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United States Department of Agriculture

Agricultural Research Service

Title: Low Lignin (Brown Mid-rib) Sorghum Genotypes Restrict Growth of Fusarium Spp. as Compared with Near-Isogenic Wild-Type Sorghum

Authors
item Funnell-Harris, Deanna
item Pedersen, Jeffrey
item Sattler, Scott

Submitted to: American Pathological Society North Central Division Annual Meeting
Publication Type: Abstract Only
Publication Acceptance Date: May 13, 2009
Publication Date: June 21, 2009
Citation: Funnell-Harris, D.L., Pedersen, J.F., Sattler, S.E. 2009. Low Lignin (Brown Mid-rib) Sorghum Genotypes Restrict Growth of Fusarium Spp. as Compared with Near-Isogenic Wild-Type Sorghum. Proceedings 2009 APS North Central Division, "Meeting the Challenges of Global Food & Energy Production" pg. 20.

Interpretive Summary: To increase usability of sorghum for bioenergy and forages, two different brown midrib (bmr) genes, bmr-6 and bmr-12, were backcrossed into five elite backgrounds, resulting in reduced lignin near-isogenic genotypes. Field-grown grain from bmr-6 and bmr-12 plants had significantly reduced colonization by Fusarium moniliforme sensu lato as compared with wild-type grain. Fusarium isolates were identified to species using sequence analysis of the translation elongation factor gene. Three of the most commonly identified species, Fusarium thapsinum, Fusarium proliferatum and Fusarium verticillioides, were members of F. moniliforme and include sorghum pathogens. Three other commonly isolated species, Fusarium bullatum, Fusarium pallidoroseum and Fusarium graminearum, likely colonize sorghum asymptomatically. Chi-square analyses showed that the ratios of Fusarium species colonizing bmr-12 grain were significantly different from those of wild-type, indicating that bmr-12 affects colonization by Fusarium spp. across genetic backgrounds. A thrice-replicated bioassay was conducted in which peduncles of wild-type and near-isogenic bmr genotypes in a single background were inoculated with fungi associated with sorghum. F. thapsinum, F. verticillioides, Fusarium armeniacum and Alternaria alternata were pathogenic on wild-type plants in most cases. Lesion lengths were significantly reduced on one or both bmr genotypes infected by F. verticillioides, F. thapsinum or A. alternata compared to lesions produced on near-isogenic wild-type plants. These data indicate that bmr-6 and bmr-12 affect colonization by Fusarium spp. and A. alternata.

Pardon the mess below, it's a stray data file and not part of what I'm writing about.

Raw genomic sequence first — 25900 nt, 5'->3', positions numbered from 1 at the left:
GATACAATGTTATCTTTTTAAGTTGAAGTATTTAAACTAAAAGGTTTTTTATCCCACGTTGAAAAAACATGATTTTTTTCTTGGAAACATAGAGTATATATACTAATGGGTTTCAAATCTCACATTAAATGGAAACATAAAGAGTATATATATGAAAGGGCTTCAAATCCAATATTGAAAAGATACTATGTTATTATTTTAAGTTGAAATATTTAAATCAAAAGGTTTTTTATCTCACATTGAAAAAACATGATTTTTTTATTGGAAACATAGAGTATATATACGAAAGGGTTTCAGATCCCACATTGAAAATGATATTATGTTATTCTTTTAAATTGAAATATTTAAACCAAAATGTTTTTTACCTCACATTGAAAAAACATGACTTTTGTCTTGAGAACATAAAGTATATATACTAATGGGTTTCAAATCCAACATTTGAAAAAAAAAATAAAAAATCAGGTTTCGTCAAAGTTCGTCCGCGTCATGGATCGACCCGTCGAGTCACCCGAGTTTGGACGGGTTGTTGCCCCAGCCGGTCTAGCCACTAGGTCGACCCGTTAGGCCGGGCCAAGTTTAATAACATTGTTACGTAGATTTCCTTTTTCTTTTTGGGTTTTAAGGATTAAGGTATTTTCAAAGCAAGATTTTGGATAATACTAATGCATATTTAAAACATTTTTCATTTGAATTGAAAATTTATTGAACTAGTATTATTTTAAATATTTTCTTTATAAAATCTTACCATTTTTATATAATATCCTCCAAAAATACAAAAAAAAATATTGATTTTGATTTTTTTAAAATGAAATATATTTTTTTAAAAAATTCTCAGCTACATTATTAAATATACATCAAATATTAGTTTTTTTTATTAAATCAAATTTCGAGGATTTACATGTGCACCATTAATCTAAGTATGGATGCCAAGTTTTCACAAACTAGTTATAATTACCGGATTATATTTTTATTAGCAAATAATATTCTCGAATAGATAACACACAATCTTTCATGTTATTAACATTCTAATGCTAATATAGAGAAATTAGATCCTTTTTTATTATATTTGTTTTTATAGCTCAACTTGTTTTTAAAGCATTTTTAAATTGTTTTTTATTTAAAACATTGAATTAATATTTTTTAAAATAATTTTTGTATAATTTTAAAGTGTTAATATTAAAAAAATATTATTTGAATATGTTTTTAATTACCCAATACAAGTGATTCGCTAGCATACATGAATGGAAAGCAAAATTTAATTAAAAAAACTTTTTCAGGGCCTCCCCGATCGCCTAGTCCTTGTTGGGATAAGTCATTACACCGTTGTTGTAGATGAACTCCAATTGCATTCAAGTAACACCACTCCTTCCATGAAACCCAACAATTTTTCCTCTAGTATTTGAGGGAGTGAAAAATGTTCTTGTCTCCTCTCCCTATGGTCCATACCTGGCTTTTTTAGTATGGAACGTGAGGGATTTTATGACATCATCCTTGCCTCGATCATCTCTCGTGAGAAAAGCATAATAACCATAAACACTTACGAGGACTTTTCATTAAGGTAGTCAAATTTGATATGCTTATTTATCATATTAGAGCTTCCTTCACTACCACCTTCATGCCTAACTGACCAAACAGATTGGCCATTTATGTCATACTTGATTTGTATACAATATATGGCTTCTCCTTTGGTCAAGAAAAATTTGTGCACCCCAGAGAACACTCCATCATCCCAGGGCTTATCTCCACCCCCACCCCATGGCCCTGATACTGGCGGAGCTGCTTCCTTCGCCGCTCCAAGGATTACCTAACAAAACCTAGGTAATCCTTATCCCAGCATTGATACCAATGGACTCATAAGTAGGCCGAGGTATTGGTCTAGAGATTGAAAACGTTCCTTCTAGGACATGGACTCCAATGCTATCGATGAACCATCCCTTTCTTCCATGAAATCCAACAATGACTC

Technical Abstract: To increase usability of sorghum for bioenergy and forages, two different brown midrib (bmr) genes, bmr-6 and bmr-12, were backcrossed into five elite backgrounds, resulting in reduced lignin near-isogenic genotypes. Field-grown grain from bmr-6 and bmr-12 plants had significantly reduced colonization by Fusarium moniliforme sensu lato as compared with wild-type grain. Fusarium isolates were identified to species using sequence analysis of the translation elongation factor gene. Three of the most commonly identified species, Fusarium thapsinum, Fusarium proliferatum and Fusarium verticillioides, were members of F. moniliforme and include sorghum pathogens. Three other commonly isolated species, Fusarium bullatum, Fusarium pallidoroseum and Fusarium graminearum, likely colonize sorghum asymptomatically. Chi-square analyses showed that the ratios of Fusarium species colonizing bmr-12 grain were significantly different from those of wild-type, indicating that bmr-12 affects colonization by Fusarium spp. across genetic backgrounds. A thrice-replicated bioassay was conducted in which peduncles of wild-type and near-isogenic bmr genotypes in a single background were inoculated with fungi associated with sorghum. F. thapsinum, F. verticillioides, Fusarium armeniacum and Alternaria alternata were pathogenic on wild-type plants in most cases. Lesion lengths were significantly reduced on one or both bmr genotypes infected by F. verticillioides, F. thapsinum or A. alternata compared to lesions produced on near-isogenic wild-type plants. These data indicate that bmr-6 and bmr-12 affect colonization by Fusarium spp. and A. alternata.

Last Modified: 10/26/2014
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